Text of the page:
NHS England has clarified its plans to vaccinate all frontline NHS staff against COVID-19, saying its aim is to have made “significant progress in immunising all frontline staff by the first week of February.” Uptake will be continuously monitored.
From the middle of January, all NHS Trusts will be able to provide vaccinations for local healthcare and social care workers, which will be critical in keeping both them and patients safe.
The life-saving jab will be offered to all staff across NHS services, including those who work in general practices, pharmacies, dentists and other primary and secondary care settings. It will also be available to ambulance trusts, volunteers and all independent providers, such as community-based mental health services.
Local Clinical Commissioning Groups (CCG) will co-ordinate the details for all staff on how and when to get their jab, and local vaccination centres will also be able to deliver jabs at short notice in order to prevent wastage. The NHS will ensure CCGs have a full list of providers, including independent and private services. For example, private sector dentists registered with the CQC, which the NHS has access to.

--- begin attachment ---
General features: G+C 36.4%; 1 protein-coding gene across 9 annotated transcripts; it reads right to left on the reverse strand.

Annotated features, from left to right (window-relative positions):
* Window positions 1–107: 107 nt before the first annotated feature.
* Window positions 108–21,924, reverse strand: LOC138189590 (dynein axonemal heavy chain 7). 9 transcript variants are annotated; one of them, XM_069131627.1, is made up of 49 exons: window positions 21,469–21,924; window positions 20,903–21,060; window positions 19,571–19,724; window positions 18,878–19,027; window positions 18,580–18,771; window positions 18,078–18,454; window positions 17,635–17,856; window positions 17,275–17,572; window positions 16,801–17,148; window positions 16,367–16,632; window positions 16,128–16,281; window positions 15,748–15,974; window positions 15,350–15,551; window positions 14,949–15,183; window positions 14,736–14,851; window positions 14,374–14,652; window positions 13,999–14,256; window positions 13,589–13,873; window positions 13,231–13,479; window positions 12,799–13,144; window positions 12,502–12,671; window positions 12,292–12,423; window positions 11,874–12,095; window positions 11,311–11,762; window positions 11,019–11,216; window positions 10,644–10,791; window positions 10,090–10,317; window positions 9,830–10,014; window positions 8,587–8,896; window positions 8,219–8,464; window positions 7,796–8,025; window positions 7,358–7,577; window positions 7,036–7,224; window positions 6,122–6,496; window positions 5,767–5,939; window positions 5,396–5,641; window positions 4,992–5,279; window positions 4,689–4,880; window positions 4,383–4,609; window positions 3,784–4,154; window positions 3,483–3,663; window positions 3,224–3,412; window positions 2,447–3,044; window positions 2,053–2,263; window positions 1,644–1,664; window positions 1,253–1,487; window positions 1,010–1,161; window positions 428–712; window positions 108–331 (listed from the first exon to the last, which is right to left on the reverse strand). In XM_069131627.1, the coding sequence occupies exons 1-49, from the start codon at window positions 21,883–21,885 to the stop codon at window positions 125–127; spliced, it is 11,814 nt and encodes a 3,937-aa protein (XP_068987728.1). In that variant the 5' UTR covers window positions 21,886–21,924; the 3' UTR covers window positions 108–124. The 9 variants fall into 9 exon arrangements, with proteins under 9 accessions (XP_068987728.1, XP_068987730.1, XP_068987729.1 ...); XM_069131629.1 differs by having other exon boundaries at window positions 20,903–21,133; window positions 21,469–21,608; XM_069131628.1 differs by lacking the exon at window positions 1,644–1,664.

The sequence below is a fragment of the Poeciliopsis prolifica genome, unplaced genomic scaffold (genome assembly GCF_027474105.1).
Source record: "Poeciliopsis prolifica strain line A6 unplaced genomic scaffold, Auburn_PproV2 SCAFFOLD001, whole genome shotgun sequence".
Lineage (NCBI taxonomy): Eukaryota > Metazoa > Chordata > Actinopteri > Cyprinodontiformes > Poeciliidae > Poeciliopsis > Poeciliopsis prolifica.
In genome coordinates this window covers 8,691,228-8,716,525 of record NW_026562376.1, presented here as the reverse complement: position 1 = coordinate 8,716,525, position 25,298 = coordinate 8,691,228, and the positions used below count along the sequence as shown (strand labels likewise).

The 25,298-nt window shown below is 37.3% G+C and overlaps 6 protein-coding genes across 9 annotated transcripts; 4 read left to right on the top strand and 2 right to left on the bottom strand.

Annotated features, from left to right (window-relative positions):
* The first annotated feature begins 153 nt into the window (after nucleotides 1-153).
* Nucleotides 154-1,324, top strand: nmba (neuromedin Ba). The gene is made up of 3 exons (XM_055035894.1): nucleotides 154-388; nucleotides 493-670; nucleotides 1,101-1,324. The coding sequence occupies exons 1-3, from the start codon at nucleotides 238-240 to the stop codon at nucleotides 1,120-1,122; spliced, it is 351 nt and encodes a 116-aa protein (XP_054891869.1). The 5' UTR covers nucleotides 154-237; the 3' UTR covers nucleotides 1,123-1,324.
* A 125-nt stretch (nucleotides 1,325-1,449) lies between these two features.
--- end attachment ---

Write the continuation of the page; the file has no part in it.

Clinics will be scaled up to enable vaccinations to take place seven days a week and health and social care workers will be invited to book appointments.
The vaccination of workers will be prioritised based on local risk assessments, which will consider factors such as face-to-face contact time, underlying health conditions and whether people are from black, Asian and minority ethnic (BAME) backgrounds, all of which are proven risk factors.
Ensuring widespread vaccine coverage among those most at risk in the NHS workforce will be an important factor in reducing the disproportionate impact COVID-19 presents.
Chief People Officer Prerana Issar says: “Immunising healthcare workers will both prevent them from becoming ill and colleagues from being required to self-isolate, enhancing the ability of the NHS to provide an excellent service. Hospital hubs will need to facilitate appointments for outside of peak times and at weekends for those workers who are only available at those hours.”
The NHS Confederation has welcomed the clarity provided by this guidance. Chief Executive, Danny Mortimer, says: “There has been a significant increase in staff absences relating to COVID-19, and staff are rightly very concerned about how they could work safely. It is essential that staff are vaccinated as soon as possible, not just so that they can get back to work, but because it is a basic principle that we should do our utmost to protect the NHS’ best assets: our people.
“It will be logistically challenging to implement on top of so many existing pressures, and the timescales are ambitious, but we need our staff to be protected from infection and hopefully remain COVID-free.”